Upfront TV Storm For Linear TV, Tailwinds For CTV - Protect What You Can

Is some hard rain coming on the upfront parade? Maybe just a drizzle.

Just last week, Warner Bros. Discovery CEO David Zaslav pointed out at a media conference that the “advertising market” is facing a tough challenge with traditional national and local TV.

Specifically, he says “the pricing of the marketplace is imperfect.” This may partly be attributable, he says, to consumers seeking too many products.

He added: “We are all building on individual products -- all of that is inclement weather.” So is it time to hunker down? To board things up and make sure the generator is up to par?

On a somewhat hopeful note, Zaslav added: “Sequentially we're seeing some real improvement -- but it's not good."

Rita Ferro, president of advertising sales and partnerships of Disney Advertising, was more upbeat -- looking at the bright side with regard to premium SVOD platforms and their newly launched ad-supported tiers, at Disney+ for example.



“There's more demand than we've been able to take candidly. But we're seeing growth in that every single day... Supply is growing week over week.”

Yeah, but are we just robbing Peter to save Paul or maybe Paula to save Paulette? Insert your favorite idiom here.  

Now we don’t believe the nagging association that TV advertising marketers will abandon linear TV any time soon. Listening to key analysts it is still about finding ways to extend reach amid declining live, linear TV viewing.

But with regard to Zaslav's claim that pricing is “imperfect," he has alluded in the recent past to seemingly unfair price differences between national TV broadcast and cable networks -- long a major sticking point for  those big TV-network media companies that have both.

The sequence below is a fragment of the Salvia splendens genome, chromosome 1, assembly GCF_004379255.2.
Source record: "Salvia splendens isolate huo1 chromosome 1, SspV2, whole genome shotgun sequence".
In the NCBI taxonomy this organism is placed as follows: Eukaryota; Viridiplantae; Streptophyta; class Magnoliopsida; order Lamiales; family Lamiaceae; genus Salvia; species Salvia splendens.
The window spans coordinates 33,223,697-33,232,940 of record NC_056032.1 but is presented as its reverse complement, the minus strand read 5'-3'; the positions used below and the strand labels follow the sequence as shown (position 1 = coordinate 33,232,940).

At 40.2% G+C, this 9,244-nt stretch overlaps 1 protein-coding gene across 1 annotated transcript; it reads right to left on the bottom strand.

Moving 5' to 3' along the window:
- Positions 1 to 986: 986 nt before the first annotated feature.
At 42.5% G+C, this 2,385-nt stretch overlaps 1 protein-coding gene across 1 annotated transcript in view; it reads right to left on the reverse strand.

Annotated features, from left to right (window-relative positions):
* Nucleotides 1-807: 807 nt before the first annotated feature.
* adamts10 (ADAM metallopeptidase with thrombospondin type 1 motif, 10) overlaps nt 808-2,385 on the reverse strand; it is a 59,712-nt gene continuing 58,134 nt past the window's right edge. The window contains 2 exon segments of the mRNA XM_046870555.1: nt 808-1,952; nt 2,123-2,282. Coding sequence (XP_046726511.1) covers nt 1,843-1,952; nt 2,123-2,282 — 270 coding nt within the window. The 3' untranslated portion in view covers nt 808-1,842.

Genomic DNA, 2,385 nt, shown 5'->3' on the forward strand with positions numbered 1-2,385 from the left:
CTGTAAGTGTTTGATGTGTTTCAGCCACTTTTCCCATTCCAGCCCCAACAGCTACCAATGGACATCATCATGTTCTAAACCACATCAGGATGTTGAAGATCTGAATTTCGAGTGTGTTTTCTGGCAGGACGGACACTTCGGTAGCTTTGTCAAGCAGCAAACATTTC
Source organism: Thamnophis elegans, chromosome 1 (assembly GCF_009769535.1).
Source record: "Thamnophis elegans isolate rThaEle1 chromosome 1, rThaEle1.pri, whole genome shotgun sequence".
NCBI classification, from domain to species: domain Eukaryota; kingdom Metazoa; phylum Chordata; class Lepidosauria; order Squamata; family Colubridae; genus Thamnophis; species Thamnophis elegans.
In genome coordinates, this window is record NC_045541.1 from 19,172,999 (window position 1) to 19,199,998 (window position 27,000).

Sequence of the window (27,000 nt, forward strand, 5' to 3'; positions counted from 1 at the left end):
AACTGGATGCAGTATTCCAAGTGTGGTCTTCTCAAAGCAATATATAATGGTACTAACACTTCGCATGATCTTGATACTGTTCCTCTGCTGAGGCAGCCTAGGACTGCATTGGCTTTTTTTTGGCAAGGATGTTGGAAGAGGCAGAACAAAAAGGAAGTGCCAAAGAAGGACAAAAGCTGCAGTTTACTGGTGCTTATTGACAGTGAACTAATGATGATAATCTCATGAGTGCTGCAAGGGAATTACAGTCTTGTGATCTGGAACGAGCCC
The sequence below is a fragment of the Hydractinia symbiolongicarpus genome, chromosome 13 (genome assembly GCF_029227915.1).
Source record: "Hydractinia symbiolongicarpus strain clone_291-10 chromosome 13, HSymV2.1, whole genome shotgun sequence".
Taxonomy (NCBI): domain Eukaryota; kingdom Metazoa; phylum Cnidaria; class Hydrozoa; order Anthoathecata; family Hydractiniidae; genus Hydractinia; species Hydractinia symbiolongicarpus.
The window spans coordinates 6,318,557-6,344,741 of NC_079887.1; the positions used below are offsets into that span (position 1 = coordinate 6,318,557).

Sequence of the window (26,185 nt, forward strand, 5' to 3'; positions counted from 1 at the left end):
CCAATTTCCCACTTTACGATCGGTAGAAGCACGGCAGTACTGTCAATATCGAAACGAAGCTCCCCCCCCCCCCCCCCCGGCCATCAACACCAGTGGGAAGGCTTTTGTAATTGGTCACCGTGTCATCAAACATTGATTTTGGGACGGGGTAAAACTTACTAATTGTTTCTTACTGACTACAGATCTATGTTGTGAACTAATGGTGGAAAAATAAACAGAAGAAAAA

With softening in the U.S. ad economy -- even while there is growth with streaming and free-ad supported CTV platforms -- the net-net is that TV media companies are seeking to at least shoot for par in this upfront period. 

Did we almost forget to even mention high-profile measurement and currency issues? Or the writers' strike? Well, there you go.

Upfront forecast? Cloudy with a chance of high winds, and low expectations.

1 comment about "Upfront TV Storm For Linear TV, Tailwinds For CTV - Protect What You Can".
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  1. Ed Papazian from Media Dynamics Inc, May 30, 2023 at 10:07 a.m.

    With regard to the supposedly "unfair" pricing between cable and broadcast TV on a national basis---it's quite different locally----this goes way back to the very beginnings, around 1980. Traditionally buyers---with client agreement---- had penalized low rated broadcast TV sellers ---by paying them lower CPMs than high rated sellers. The reasoning was that the low rated sellers were not putting out content of the same quality as those with high ratings so they didn't deserve to get paid equally per viewer. Add to this the excessive use of reruns and the heavy ad clutter on low rated TV---all seemingly supporting the lower quality assessment and the practice of penalizing low rated sellers was locked into place when cable arrived on the media scene.So it continued-----to the point where even in cable there are well established CPM tiers---with the lowest rated channels earning CPMs at about half the rate of those at the top.

    Is this fair? Probably not. but in the buyers' defense, if they paid every seller purely by the "audience" attained, their clients' overall  TV CPMs would rise through the roof---or those of the broadcast sellers and top rated cable CPM tiers would need to decline significantly. And what about TV news or sports CPMs? Is it fair that they are much higher than those attained by reruns of "Gilligan's Island"? And why should primetime TV command double or  triple the CPM per woman "reached" than daytime TV? Is that fair?

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